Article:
The LCSA updates to the TSCA have been bringing up lots of conversations, but it’s not completely clear how they’ll affect manufacturers and importers.
A recent survey within the chemical industry identified the challenges chemical companies are preparing for as the EPA works out the details of the changes to the Toxic Substances Control Act of 1976 that will take place under the Frank R. Lautenberg Chemical Safety for the 21st Century Act.
Generating relevant scientific data
The big change for U.S. chemical companies is that substances have previously been innocent until proven guilty. It has been up to the government to identify risks and prove that they are unreasonable risks, considering both safety and economic factors. Now, while the EPA is still responsible for identifying risks, it will be easier for the agency to ask for data from chemical companies and manufacturers.
Businesses are concerned about the amount of testing they might have to undertake, and the amount of data they may have to provide. The EPA can’t just agree that they don’t see any unreasonable risk in the data the company provided. They have to make a definite determination that a substance is or is not reasonably safe. They can ask for more information if they don’t initially get enough data to make that decision.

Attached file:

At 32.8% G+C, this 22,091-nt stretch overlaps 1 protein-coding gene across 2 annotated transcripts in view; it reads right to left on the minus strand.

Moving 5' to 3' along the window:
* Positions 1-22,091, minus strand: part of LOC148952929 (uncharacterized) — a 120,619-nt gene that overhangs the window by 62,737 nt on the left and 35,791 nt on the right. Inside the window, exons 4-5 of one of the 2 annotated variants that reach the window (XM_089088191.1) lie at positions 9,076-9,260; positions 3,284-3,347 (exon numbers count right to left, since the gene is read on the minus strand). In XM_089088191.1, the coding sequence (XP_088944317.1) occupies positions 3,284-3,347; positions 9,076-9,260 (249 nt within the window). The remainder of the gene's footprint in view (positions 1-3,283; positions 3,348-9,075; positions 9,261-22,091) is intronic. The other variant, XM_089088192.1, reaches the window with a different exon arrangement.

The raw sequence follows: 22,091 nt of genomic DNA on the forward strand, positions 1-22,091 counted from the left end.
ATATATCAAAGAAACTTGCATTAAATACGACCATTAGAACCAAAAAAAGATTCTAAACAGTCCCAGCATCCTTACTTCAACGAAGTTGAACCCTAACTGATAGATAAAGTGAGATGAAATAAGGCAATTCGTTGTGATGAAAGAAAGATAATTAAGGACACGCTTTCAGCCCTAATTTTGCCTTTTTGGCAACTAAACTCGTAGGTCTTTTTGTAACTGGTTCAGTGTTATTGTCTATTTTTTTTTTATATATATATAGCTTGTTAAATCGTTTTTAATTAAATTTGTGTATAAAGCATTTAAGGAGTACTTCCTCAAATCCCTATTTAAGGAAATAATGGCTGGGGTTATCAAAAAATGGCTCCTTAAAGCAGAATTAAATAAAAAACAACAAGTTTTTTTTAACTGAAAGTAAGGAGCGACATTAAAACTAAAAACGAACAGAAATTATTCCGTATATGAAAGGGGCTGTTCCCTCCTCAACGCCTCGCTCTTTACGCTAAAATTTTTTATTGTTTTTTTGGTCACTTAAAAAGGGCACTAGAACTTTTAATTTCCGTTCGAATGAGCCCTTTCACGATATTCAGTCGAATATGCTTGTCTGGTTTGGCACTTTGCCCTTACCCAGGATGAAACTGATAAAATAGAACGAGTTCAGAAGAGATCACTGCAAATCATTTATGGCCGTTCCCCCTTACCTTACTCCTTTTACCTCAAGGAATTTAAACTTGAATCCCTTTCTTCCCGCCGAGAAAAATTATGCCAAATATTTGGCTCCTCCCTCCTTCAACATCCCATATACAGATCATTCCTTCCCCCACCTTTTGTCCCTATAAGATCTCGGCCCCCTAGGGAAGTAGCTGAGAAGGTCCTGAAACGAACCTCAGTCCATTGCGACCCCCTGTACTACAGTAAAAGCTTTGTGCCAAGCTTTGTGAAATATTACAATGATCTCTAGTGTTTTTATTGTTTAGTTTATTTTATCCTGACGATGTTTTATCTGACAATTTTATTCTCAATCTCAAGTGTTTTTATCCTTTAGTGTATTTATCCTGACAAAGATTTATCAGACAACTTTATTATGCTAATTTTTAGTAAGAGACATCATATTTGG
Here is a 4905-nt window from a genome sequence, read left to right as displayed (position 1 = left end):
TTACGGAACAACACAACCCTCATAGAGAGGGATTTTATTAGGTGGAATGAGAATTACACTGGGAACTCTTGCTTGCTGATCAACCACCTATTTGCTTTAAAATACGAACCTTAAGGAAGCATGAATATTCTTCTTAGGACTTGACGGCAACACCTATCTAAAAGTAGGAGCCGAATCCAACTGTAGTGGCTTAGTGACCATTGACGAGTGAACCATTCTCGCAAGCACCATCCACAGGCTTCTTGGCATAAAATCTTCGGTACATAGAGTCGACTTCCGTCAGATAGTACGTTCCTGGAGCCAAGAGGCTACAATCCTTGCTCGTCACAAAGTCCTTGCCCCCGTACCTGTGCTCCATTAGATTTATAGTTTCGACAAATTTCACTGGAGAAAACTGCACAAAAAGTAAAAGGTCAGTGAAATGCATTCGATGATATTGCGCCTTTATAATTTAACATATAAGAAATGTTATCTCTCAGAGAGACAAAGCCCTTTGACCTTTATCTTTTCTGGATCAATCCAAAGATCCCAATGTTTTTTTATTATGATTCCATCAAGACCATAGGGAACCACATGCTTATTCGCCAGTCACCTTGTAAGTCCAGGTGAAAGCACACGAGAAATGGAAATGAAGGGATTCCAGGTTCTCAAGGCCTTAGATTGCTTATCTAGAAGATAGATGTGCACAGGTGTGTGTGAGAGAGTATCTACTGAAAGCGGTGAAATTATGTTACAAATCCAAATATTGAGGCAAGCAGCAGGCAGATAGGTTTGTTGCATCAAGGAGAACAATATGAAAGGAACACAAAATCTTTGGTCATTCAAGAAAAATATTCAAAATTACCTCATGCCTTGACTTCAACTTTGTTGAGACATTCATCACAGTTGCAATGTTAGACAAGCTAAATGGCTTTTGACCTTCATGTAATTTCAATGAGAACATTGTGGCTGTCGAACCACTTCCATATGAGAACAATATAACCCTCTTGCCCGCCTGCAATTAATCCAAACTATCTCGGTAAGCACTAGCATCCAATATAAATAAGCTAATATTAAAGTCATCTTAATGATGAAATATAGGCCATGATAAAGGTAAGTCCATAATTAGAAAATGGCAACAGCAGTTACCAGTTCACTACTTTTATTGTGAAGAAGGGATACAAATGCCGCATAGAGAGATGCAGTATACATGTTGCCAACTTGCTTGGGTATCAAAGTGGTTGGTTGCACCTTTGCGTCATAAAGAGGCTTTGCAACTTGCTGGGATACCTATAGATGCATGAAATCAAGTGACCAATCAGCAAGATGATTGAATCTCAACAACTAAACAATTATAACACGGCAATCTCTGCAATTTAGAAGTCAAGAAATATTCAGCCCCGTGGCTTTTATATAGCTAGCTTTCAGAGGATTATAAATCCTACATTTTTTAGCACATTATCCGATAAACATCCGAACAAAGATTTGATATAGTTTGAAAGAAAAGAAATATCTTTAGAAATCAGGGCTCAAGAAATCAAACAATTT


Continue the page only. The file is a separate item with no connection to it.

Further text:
Chemical companies are concerned that the new requirements will require additional laboratory services, additional chemical literature searches, and other extra work that will require additional time and increase costs. Chemical companies can ask the EPA to do all the risk assessment for them, but they will be expected to pay the full cost.
Managing confidential business information
Companies are also concerned about data-sharing. While the experience with REACH has shown that these kinds of worries can be overcome, the United States is just beginning to face security worries relating to chemical regulations.
There is also concern about companies’ reputations as more substances are identified as hazardous. Handling the public perception of information can be an important strategic issue.
It is expected that approval of requests not to divulge information because it’s confidential business information (CBI requests) will be less common going forward.
The TSCA Inventory Reset
The EPA believes that information on the amounts and locations of chemical substances may not be accurate. They re asking for an “Inventory Reset” — up to date information on stockpiles of substances.
Processors as well as manufacturers and importers may be affected by the reset. Companies all along the supply chain may need to notify the EPA of substances they keep in inventory. Cooperation and collaboration along supply chains will be essential for accuracy, since substances are likely to be moving along the supply chain as the notifications are made.
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